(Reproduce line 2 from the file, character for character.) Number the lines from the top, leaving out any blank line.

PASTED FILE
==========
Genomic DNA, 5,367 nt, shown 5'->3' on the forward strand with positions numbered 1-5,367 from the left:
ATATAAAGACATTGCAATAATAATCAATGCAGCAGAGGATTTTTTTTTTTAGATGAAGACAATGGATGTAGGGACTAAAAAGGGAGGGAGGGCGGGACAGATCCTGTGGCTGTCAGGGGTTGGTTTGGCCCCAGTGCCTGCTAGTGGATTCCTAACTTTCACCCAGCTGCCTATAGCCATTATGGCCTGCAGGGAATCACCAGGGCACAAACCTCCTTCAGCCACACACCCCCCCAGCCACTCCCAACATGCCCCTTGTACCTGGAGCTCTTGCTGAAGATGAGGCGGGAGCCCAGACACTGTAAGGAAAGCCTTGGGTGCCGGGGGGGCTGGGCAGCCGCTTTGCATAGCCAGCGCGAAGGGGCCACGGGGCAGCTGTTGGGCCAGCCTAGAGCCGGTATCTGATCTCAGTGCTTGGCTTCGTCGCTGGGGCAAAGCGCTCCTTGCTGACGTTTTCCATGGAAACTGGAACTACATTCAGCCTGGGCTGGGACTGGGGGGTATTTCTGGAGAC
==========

ATATAAAGACATTGCAATAATAATCAATGCAGCAGAGGATTTTTTTTTTTAGATGAAGACAATGGATGTAGGGACTAAAAAGGGAGGGAGGGCGGGACAGATCCTGTGGCTGTCAGGGGTTGGTTTGGCCCCAGTGCCTGCTAGTGGATTCCTAACTTTCACCCAGCTGCCTATAGCCATTATGGCCTGCAGGGAATCACCAGGGCACAAACCTCCTTCAGCCACACACCCCCCCAGCCACTCCCAACATGCCCCTTGTACCTGGAGCTCTTGCTGAAGATGAGGCGGGAGCCCAGACACTGTAAGGAAAGCCTTGGGTGCCGGGGGGGCTGGGCAGCCGCTTTGCATAGCCAGCGCGAAGGGGCCACGGGGCAGCTGTTGGGCCAGCCTAGAGCCGGTATCTGATCTCAGTGCTTGGCTTCGTCGCTGGGGCAAAGCGCTCCTTGCTGACGTTTTCCATGGAAACTGGAACTACATTCAGCCTGGGCTGGGACTGGGGGGTATTTCTGGAGAC